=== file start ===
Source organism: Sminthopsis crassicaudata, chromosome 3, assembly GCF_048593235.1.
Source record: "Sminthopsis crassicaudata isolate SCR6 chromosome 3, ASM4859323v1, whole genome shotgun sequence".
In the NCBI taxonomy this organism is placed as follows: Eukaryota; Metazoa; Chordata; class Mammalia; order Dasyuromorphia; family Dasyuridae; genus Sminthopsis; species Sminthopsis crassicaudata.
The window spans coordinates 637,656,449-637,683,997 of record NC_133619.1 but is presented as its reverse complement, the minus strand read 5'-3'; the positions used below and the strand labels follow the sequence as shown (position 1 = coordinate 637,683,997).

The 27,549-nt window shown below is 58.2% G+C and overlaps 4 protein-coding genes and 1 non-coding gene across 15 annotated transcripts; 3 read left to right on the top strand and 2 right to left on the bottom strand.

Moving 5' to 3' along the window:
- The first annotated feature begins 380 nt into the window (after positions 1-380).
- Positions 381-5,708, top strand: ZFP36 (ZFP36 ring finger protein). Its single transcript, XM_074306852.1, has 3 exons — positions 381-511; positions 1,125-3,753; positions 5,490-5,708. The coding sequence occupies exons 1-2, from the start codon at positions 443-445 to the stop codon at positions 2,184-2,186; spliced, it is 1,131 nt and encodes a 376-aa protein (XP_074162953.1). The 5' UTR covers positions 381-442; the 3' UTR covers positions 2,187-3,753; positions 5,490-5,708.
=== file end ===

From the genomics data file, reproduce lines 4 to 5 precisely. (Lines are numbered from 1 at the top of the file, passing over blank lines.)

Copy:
The window spans coordinates 637,656,449-637,683,997 of record NC_133619.1 but is presented as its reverse complement, the minus strand read 5'-3'; the positions used below and the strand labels follow the sequence as shown (position 1 = coordinate 637,683,997).

The 27,549-nt window shown below is 58.2% G+C and overlaps 4 protein-coding genes and 1 non-coding gene across 15 annotated transcripts; 3 read left to right on the top strand and 2 right to left on the bottom strand.